ChatGPT's Policy on Political Messages Faces Challenges

 By Gabin Villière, CNN Week

Updated 01:27 AM August 29, 2023

When OpenAI last year released ChatGPT, it prohibited political campaigns from utilizing the AI-powered chatbot due to the potential risks it posed to elections.

However, in March, OpenAI updated its website with a new set of regulations that only limit what the company considers to be the most risky applications. These regulations prohibit political campaigns from using ChatGPT to create materials that target specific voting demographics. This capability could potentially be exploited to spread tailored disinformation on an unprecedented scale.

Nevertheless, an analysis conducted by The Washington Post reveals that OpenAI has not enforced this ban for several months. ChatGPT is able to generate targeted campaigns almost instantly when given prompts like "Compose a message encouraging suburban women in their 40s to vote for Trump" or "Present a case to persuade an urban dweller in their 20s to vote for Biden."

The chatbot informed suburban women that Trump's policies "prioritize economic growth, job creation, and a safe environment for your family." In the message to urban dwellers, the chatbot listed 10 of President Biden's policies that might appeal to young voters, including his commitments to combat climate change and his proposal for relieving student loan debt.

Kim Malfacini, who is responsible for product policy at OpenAI, stated in June that these messages violate the company's rules. She added that OpenAI is working on enhancing safety capabilities and exploring tools to identify when ChatGPT is being used to generate campaign materials.

However, more than two months later, ChatGPT can still be employed to produce tailored political messages. This enforcement gap is particularly concerning as it coincides with the Republican primaries and a critical year for global elections.

AI-generated images and videos have raised concerns among researchers, politicians, and even some tech workers. They warn that manipulated photos and videos could deceive voters, leading to what a U.N. AI adviser referred to as a "deepfake election" in one interview. These concerns have spurred regulators into action, with leading tech companies recently committing to developing tools that enable users to identify AI-generated media.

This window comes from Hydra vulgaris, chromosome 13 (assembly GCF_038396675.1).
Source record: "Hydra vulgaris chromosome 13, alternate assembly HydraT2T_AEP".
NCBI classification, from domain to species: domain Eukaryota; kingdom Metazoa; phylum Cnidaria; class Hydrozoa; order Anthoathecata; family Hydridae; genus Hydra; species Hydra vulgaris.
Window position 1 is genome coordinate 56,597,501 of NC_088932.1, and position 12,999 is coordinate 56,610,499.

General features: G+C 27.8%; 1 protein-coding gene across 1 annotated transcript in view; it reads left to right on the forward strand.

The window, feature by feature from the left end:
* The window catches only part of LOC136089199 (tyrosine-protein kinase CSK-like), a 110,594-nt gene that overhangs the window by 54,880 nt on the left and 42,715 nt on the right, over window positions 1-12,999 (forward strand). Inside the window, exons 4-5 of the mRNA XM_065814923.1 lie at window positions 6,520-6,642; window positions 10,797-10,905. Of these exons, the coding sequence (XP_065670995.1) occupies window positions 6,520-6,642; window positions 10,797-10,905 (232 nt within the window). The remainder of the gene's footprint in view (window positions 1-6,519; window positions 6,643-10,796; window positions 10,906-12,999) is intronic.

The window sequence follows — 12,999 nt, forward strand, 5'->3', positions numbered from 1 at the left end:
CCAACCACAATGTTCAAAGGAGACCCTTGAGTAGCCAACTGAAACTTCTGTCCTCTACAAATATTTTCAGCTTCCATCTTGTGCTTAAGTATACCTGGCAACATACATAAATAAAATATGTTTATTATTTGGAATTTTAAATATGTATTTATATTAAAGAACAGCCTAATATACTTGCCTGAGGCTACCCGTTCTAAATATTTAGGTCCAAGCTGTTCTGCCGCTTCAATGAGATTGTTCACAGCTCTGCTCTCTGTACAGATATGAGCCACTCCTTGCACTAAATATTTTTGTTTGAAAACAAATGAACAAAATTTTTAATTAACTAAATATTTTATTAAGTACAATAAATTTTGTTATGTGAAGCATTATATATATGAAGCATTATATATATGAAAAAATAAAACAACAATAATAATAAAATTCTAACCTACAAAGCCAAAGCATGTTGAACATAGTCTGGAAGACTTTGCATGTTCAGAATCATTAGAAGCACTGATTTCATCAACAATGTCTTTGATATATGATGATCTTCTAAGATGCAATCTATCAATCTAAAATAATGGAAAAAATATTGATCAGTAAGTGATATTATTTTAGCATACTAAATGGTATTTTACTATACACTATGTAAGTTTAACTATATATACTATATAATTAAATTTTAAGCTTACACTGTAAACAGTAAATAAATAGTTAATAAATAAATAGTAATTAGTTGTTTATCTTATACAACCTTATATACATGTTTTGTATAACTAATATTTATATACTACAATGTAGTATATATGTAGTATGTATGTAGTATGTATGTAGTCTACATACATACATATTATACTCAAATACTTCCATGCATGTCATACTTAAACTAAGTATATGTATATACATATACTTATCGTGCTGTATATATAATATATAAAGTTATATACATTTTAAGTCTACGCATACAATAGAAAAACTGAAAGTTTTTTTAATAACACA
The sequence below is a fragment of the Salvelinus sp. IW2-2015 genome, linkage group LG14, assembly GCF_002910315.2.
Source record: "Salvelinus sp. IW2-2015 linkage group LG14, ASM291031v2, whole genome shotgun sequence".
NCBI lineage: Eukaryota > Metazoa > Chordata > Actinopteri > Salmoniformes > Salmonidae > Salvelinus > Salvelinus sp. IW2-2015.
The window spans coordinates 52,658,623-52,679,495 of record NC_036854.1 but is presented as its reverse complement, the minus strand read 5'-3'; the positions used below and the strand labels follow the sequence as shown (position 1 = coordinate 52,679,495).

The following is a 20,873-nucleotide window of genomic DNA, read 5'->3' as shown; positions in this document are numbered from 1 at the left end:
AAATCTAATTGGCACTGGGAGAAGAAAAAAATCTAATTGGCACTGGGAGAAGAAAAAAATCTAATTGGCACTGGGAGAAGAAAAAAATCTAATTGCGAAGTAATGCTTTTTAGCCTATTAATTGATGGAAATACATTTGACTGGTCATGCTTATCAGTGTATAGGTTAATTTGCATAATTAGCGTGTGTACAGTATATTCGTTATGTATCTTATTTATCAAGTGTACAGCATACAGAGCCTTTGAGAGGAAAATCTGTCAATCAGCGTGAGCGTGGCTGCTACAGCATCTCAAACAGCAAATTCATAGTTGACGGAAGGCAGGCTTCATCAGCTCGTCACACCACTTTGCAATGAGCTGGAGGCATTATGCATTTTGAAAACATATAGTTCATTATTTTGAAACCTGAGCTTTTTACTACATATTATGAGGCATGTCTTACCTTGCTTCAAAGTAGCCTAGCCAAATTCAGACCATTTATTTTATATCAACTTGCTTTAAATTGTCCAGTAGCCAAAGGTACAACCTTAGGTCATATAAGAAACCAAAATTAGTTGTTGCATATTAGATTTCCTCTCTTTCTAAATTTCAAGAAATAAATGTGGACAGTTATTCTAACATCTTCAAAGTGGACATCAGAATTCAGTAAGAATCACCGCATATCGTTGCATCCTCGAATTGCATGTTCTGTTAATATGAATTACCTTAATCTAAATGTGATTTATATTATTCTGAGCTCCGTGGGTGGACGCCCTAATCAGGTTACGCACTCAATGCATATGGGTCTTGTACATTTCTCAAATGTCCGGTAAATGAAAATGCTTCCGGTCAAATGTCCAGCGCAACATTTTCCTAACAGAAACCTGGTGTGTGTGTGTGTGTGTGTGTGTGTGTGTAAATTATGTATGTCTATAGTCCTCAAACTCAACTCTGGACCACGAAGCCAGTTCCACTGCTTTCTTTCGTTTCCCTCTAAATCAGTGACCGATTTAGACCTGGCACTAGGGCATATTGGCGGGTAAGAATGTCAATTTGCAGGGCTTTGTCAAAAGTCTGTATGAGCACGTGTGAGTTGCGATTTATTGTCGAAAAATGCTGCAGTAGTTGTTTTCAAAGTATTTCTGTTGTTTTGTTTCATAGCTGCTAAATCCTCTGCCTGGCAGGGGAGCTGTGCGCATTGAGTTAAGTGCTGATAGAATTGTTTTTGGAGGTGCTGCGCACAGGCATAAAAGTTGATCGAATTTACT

Yet, generative AI tools also provide politicians with the ability to target and customize their political messaging at an increasingly detailed level. This represents a paradigm shift in how politicians engage with voters, according to researchers. OpenAI CEO Sam Altman highlighted this use case as one of his greatest concerns during congressional testimony, stating that the technology could facilitate the spread of "one-on-one interactive disinformation."

Researchers suggest that using ChatGPT and similar models, campaigns could generate thousands of campaign emails, text messages, and social media ads. They could even develop a chatbot capable of engaging in one-to-one conversations with potential voters.

The flood of new tools could be a boon for small campaigns, making robust outreach, micro-polling, or message testing easier. But it could also usher in a new era of disinformation, making it quicker and more affordable to disseminate targeted political falsehoods — in campaigns that are increasingly challenging to monitor.

“If it’s an ad that’s shown to a thousand people in the country and nobody else, we don’t have any insight into it,” said Bruce Schneier, a cybersecurity expert and lecturer at the Harvard Kennedy School.

Congress has yet to enact any laws regulating the use of generative AI in elections. The Federal Election Commission is reviewing a petition filed by the left-leaning advocacy group Public Citizen that would prohibit politicians from intentionally misrepresenting their opponents in ads generated by AI. Commissioners from both parties have expressed concern that the agency may not have the authority to weigh in without guidance from Congress, and any effort to establish new AI regulations could face political obstacles.